A Review of the UK Photovoltaic (PV) Industry and How It Conforms To Governmental Regulations (2013)

Photovoltaic Industry and UK Governmental Regulations Dissertation – Climate change and global warming have become hot topics over the past few years and there has been more publicity and increased general awareness of how our actions, as human beings, can affect the way in which the planet operates. At present, the global population, and in particular the more industrialised countries are very much reliant on fossil fuels. This heavy dependence has led to several environmental concerns such as the depletion of the ozone layer, more unpredictable weather patterns and a generally warmer climate which, in turn, are causing the world’s sea levels to rise.

The construction industry is currently thought to be a major contributor to climate change due to the levels of energy used to manufacture materials, co-ordinate logistics and actually construct each development/project. The end product can also tend to utilise more energy when it is fully operational e.g. housing. New targets have therefore been set by the UK Government to counter this. They aim to generate 10% of all electricity for new build homes from renewable energy sources by 2010 and, by 2016, all new build homes will have to produce zero carbon emissions. In order to achieve these aims, houses will be need to have several micro-generation devices on-site.

These could incorporate solar thermal (solar water heating), solar electric (photovoltaic), heat pumps (ground and air source), wind turbines and biomass (heating systems). Due to time constraints this dissertation will focus primarily on photovoltaic (PV) panels e.g. panels which transfer sunlight into electricity. The theoretical framework of the dissertation addresses how the PV manufacturing industry will be able to meet the UK Government’s ambitious plans to construct 240,000 new homes each year, from 2016, in order to maintain the anticipated demand.

Primary data was gathered from four selected PV manufacturers within the UK. A qualitative methodology technique was used in the form of semi-structured interviews to determine information on manufacturers’ thoughts and feelings on the subject. The results were then analysed for patterns of similarities and dissimilarities with reference to the research questions. The interviews were limited to four due to the difficulty in getting respondents to participate. In light of this, case studies were used to strengthen the relevance of the outcomes. The dissertation will investigate the following aims and objectives:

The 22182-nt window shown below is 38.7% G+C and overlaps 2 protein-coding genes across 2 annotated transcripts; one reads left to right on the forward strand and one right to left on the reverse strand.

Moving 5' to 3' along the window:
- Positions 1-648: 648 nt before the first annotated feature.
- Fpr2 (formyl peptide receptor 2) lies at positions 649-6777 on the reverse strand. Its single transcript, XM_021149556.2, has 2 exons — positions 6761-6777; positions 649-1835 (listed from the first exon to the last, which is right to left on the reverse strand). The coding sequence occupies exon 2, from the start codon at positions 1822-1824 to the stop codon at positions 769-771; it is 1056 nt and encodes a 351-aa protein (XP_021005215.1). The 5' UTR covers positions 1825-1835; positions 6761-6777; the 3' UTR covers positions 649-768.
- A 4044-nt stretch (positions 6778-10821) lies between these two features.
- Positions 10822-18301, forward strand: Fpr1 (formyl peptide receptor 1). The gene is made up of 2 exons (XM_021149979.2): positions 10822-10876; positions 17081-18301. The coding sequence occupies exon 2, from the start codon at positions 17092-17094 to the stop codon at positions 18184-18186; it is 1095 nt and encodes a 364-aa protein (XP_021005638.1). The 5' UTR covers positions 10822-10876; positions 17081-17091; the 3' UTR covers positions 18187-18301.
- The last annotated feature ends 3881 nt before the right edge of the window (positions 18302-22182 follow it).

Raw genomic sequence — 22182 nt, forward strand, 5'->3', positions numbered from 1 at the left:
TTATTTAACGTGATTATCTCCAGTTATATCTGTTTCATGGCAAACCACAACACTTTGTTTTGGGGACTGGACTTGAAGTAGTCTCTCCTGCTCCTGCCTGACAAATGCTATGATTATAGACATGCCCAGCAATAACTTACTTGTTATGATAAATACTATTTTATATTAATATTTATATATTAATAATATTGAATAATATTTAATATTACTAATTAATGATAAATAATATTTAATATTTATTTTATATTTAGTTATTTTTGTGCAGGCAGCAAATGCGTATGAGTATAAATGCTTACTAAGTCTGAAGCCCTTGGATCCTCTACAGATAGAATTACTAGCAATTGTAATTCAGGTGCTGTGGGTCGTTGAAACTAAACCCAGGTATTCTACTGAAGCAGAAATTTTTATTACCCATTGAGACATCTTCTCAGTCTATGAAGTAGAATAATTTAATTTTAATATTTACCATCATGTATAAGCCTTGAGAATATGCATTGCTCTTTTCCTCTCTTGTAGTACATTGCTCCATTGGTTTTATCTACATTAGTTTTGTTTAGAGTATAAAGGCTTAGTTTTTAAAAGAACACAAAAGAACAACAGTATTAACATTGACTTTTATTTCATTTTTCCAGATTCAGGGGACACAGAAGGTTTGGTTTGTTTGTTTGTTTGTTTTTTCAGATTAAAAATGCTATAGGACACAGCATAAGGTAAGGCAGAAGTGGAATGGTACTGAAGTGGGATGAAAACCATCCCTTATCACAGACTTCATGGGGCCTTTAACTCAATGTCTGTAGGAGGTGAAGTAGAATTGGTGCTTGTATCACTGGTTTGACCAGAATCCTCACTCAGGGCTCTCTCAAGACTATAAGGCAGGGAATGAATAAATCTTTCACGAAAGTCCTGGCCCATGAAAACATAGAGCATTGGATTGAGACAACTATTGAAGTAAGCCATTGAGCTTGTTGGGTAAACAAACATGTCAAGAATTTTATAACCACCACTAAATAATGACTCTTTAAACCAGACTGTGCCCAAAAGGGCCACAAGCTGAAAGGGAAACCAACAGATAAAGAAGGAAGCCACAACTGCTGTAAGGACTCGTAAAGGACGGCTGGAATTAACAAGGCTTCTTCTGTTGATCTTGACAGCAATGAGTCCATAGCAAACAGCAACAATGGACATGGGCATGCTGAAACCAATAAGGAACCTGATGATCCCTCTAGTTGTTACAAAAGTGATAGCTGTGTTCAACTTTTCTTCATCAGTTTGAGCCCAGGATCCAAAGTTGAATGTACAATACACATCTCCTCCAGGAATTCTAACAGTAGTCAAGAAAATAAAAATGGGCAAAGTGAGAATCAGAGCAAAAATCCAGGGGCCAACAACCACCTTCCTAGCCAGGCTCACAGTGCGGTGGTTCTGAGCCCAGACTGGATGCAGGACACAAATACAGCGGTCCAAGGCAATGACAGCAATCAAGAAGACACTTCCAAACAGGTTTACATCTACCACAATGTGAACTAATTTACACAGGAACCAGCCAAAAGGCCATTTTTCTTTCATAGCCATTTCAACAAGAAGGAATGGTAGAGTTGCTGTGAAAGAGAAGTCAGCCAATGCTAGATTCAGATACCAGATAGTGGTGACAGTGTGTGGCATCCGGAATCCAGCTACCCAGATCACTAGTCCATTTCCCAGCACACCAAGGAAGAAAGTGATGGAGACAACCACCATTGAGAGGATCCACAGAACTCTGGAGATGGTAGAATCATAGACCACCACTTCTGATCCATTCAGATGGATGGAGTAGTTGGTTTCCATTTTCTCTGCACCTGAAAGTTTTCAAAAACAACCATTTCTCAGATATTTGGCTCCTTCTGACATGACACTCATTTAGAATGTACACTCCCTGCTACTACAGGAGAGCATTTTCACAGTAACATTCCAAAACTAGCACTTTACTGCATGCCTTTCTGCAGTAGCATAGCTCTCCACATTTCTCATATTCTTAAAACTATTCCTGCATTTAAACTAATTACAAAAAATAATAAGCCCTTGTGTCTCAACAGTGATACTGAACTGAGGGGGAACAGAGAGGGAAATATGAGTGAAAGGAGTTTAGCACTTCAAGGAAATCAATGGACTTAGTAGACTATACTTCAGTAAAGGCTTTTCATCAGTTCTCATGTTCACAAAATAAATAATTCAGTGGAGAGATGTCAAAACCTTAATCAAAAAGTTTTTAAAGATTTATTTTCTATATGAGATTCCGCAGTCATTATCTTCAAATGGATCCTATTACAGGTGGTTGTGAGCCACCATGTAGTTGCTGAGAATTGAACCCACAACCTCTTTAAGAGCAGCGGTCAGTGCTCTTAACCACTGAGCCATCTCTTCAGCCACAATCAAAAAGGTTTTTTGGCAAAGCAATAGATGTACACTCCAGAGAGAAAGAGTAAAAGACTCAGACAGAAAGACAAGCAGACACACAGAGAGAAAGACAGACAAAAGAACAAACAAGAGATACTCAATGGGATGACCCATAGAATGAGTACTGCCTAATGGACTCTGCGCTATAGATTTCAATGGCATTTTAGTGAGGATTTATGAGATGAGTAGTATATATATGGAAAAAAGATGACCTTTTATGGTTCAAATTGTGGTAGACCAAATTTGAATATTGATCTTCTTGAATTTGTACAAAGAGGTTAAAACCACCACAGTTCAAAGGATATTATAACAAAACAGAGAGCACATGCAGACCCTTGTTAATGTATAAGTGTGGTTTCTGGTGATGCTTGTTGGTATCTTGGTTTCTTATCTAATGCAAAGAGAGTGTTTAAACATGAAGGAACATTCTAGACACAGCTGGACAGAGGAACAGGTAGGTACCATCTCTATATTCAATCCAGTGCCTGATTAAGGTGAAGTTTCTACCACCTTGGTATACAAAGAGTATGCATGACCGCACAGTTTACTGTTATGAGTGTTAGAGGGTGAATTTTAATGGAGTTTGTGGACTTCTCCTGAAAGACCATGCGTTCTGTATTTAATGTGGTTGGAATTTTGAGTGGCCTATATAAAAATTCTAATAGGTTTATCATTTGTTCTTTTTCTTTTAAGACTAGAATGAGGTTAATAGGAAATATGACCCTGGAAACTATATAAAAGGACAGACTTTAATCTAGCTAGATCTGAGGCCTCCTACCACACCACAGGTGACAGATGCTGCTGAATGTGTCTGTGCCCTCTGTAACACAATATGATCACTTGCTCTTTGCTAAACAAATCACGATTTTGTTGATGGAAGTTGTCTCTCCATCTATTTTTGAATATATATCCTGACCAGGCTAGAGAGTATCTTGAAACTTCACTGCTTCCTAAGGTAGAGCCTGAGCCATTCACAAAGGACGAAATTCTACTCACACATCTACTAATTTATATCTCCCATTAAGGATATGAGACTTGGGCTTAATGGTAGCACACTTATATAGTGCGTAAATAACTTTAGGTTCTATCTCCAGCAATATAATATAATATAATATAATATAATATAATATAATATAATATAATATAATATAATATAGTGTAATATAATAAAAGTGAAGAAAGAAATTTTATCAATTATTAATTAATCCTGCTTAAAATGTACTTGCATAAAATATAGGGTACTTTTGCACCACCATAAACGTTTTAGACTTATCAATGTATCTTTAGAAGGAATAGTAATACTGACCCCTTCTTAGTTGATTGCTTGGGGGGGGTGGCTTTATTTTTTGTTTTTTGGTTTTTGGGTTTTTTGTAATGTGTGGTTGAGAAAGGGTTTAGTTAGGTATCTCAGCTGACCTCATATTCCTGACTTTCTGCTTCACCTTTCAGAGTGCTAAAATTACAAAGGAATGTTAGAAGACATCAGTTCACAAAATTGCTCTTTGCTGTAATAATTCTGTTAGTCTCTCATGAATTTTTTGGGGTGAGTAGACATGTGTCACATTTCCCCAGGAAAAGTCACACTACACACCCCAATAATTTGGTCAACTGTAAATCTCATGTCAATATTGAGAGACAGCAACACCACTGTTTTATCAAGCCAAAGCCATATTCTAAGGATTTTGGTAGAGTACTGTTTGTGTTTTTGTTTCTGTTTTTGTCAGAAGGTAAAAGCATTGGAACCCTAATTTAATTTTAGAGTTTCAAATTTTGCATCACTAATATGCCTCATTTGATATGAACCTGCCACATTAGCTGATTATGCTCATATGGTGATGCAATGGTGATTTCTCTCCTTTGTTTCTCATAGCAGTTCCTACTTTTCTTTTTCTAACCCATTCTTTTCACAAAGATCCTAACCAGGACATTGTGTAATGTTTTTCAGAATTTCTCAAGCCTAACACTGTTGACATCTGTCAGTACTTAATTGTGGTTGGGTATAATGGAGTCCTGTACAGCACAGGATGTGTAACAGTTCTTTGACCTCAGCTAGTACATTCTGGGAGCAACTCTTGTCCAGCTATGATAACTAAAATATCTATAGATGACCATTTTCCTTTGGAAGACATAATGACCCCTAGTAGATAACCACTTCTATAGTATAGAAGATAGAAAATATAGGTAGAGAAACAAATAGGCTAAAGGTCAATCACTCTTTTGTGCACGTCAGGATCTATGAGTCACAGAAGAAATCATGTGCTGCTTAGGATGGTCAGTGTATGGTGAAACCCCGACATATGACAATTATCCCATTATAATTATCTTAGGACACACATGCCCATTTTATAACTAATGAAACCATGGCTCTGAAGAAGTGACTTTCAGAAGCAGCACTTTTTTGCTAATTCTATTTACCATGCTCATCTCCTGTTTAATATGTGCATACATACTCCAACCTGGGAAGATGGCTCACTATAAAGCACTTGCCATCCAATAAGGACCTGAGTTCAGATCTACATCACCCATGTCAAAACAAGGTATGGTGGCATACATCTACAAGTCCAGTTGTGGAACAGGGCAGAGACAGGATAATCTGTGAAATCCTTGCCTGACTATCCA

• To study what the Government is doing to ensure that the energy renewable industry will be able to deliver adequate quantities of photo voltaic (PV) panels for 240,000 new homes each year from 2016
  • To examine how the suppliers of these renewable energies will ensure they have an adequate manufacturing workforce in place for 2016
  • To examine what the suppliers of these PV panels are doing to ensure they have adequate maintenance workforce to install and service the equipment
  • To investigate what the limitations within these industries are and see if they are investing enough money in the PV panel research and development
  • To research how the PV manufacturers are trying to differentiate themselves from competitors and increase their market share
  • 17,000 words – 60 pages in length
  • Excellent use of literature
  • Good analysis of subject area
  • Well written throughout
  • Ideal for construction management students

1 – Introduction
Research Context and Objectives
Rationale for the Study
Aims and Objectives
Research Methodology
Dissertation Structure

2 – The Literature Review
Climate Change
Sustainable Development
Fuel Supply Security
Government Response
2016 The Crucial Date
Code Level 6 Zero-Carbon and Micro-Generation Housing
Implications of code 6 housing and micro-generation
Barriers Facing the Code 6 Housing and Micro-Generation
Objective / Hypothesis

3 – Research Methodology
The Research Process Aims
Method of Choice – Qualitative Research
Qualitative and Quantitative Research Methods
Possible Qualitative Data Collection Strategies
The Interview
Case Studies
The Interview Design and Guide
The Main Research Questions

4 – Data Analysis
Data Analysis – The Process
Concept Formulation
Identifying Regularities, Relationships and Pattern Recognition
Representativeness of Respondents
2016 Zero Carbon Housing / Renewable Energy
Ensuring the Workforce Is In Place
Government Intervention
Expanding Their Market Share / R&D
New Technologies
Reflections and Valuation of Problems

5 – Conclusions
How Well Have The Research Questions Been Responded Too?
Reflecting on the Findings and has the Hypothesis Been Met?
Recommendations for Additional Investigation


Photovoltaic Industry and UK Governmental Regulations Dissertation
Photovoltaic Industry and UK Governmental Regulations Dissertation

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